Yet lately I find myself not caring as nearly as much about the format. It's gotten to the point that it's tough to fathom paying even twenty bucks for a single movie on disc. It's not a cash or Netflix issue, it's more a "why pay that much nowadays" issue. And I can hear it now, "Dude, do you realize how much DVDs were when they first came out?" Of course, remember all those Anchor Bay horror multi-packs of previously released individual titles a couple years ago? Yep, I bought all those when new when they averaged twenty-five to thirty a pop. That might be a big part of the reason. There comes a certain point where you start wondering about weird abstracts like how and when a given film was shot versus the benefit of seeing it in 1080p or simply whether it's worth upgrading to the Blu-ray over the good ol' DVD. Even with brand new titles, if the movie was shot to look dull as dish water, I'll gladly opt for the standard def coaster and save a couple bucks.
Then there's dealing with the marketplace reality of the format compared to its technical potential. As time has passed, Blu-ray has become less a means providing a truly premium viewing experience to being another home video medium to move product. Naturally, that's what it always has been, but there's been this ongoing "settling effect" between what purists want and what the general public accepts as enough quality to warrant buying Blu-rays. So more-and-more I find myself disappointed in new titles with regards to their video quality. Good but not great is the new mantra...
Not to pick on Scream Factory, they have some great titles, but their output so far has exhibited this phenomena. Much like the U.K.'s Arrow Video, SF seem to place more focus on cranking out titles and getting the presentation surrounding the movie itself perfect. The problem is that they don't appear to be concentrating on providing definitive video transfers and as far as I can tell all of their titles have utilized licensor-provided HD masters (like Universal and MGM). In other words, they haven't created any new masters from fresh telecines, only pre-existing ones of varying quality and age.
Take their They Live Blu-ray for example, the same pasty transfer wouldn't have received such high marks by most BD review sites if weren't for the extras, the nifty cover, and attractive slipcover. It would be another wishy-washy BD effort from Universal if they had handled it instead. That's the thing, most can't seem to resist the thrill of "Wow, [insert cult classic] is coming to Blu-ray!" while heaping praise upon Scream Factory for the simple fact they're releasing favorites to get to the heart of the matter.
Better than DVD but mediocre for Blu-ray simply isn't good enough. I'm tired of the whole inevitably double or triple-dip game, if the quality isn't there from a master created years ago, it doesn't matter how cool the cover or extras are. I'll wait until the film's treated right and that goes for all Blu-ray releases. I'm not expecting something shot decades ago to look like 2011 material, but I want the best approximation currently possible of what the film material actually looks like represented on Blu-ray. No digital tampering or filtering.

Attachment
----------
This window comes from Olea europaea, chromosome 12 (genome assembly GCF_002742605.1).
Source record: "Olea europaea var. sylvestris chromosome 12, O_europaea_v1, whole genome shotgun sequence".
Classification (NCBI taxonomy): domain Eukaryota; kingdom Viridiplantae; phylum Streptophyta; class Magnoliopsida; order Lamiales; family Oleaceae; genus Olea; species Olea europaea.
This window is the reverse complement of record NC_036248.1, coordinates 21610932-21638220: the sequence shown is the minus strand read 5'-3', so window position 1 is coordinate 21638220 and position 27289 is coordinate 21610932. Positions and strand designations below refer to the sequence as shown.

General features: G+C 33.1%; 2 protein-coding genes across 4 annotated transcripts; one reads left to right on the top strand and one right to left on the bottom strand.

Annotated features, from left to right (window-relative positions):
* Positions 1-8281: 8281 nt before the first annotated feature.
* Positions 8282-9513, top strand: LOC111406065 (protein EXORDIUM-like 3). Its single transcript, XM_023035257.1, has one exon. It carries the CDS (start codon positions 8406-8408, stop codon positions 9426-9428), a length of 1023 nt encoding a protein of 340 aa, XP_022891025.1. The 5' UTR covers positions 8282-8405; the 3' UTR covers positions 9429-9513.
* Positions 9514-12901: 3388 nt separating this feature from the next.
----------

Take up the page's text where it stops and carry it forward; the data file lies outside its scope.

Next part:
I've already mostly covered this in this old entry about Twilight Time's limited edition BD of Fright Night (1985). This exclusivity deal still pisses me off especially considering their trumped up "limited" runs, inflated price points, and the aftermarket driving the prices far into the rarefied air of "go fuck yourself with the disc". Sorry, it's garbage like this that sucks the fun out of the format to such an extent that I had to mention it.
What makes this even more irritating is how Mill Creek Entertainment, known for their recent cheap DVD/BD collections at Wal Mart, has also acquired some licenses from Sony. What do they do with them? Pair them up onto double feature Blu-rays with decent transfers at a fraction of the cost of Twilight Time's holier-than-thou releases, like Mr. Sardonicus (1961)/The Brotherhood of Satan (1971) with a list price of only $9.98. That's what it should have been all along instead of giving elitist collectors another reason to be pricks with Twilight's faux-valuable releases.
As you tell, I don't ascribe to those who purport that we should "thankful" distributors care at all to release these catalog titles onto Blu-ray. Steaming video has altered the home video landscape, but given how cutthroat the niche market has been, that's a weak excuse. Yet compared to streaming, I'll pick physical media any day even if I've gotten bored with Blu-ray. It's just the wavering commitments to quality and annoyance of history repeating itself that personally hamper the enjoyment I once found. Not to mention the sheer nostalgia and "discovery" factor of owning vintage VHS certainly beats the pants off ordering a brand new Blu-ray off a pallet of thousands, no matter how hipster that might sound...